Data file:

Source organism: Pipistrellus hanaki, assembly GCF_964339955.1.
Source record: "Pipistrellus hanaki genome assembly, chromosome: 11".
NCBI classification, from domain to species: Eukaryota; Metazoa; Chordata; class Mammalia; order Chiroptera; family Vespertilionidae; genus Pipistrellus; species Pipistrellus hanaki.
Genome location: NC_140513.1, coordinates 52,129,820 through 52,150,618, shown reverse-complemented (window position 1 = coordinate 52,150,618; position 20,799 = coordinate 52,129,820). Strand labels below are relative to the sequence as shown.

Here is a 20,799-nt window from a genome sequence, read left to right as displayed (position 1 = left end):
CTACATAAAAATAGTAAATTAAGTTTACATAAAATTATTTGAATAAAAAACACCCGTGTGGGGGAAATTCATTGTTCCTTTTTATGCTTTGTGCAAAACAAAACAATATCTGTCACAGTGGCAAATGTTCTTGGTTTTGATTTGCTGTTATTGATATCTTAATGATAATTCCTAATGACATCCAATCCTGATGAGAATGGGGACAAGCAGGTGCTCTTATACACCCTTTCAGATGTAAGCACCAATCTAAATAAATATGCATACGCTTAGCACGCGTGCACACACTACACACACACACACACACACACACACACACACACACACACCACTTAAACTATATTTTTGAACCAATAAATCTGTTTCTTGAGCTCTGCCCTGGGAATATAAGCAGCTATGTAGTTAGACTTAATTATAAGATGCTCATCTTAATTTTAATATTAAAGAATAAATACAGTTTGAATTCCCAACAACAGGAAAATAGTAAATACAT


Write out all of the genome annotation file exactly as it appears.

Source organism: Pipistrellus hanaki, assembly GCF_964339955.1.
Source record: "Pipistrellus hanaki genome assembly, chromosome: 11".
NCBI classification, from domain to species: Eukaryota; Metazoa; Chordata; class Mammalia; order Chiroptera; family Vespertilionidae; genus Pipistrellus; species Pipistrellus hanaki.
Genome location: NC_140513.1, coordinates 52,129,820 through 52,150,618, shown reverse-complemented (window position 1 = coordinate 52,150,618; position 20,799 = coordinate 52,129,820). Strand labels below are relative to the sequence as shown.

Here is a 20,799-nt window from a genome sequence, read left to right as displayed (position 1 = left end):
CTACATAAAAATAGTAAATTAAGTTTACATAAAATTATTTGAATAAAAAACACCCGTGTGGGGGAAATTCATTGTTCCTTTTTATGCTTTGTGCAAAACAAAACAATATCTGTCACAGTGGCAAATGTTCTTGGTTTTGATTTGCTGTTATTGATATCTTAATGATAATTCCTAATGACATCCAATCCTGATGAGAATGGGGACAAGCAGGTGCTCTTATACACCCTTTCAGATGTAAGCACCAATCTAAATAAATATGCATACGCTTAGCACGCGTGCACACACTACACACACACACACACACACACACACACACACACACACACCACTTAAACTATATTTTTGAACCAATAAATCTGTTTCTTGAGCTCTGCCCTGGGAATATAAGCAGCTATGTAGTTAGACTTAATTATAAGATGCTCATCTTAATTTTAATATTAAAGAATAAATACAGTTTGAATTCCCAACAACAGGAAAATAGTAAATACAT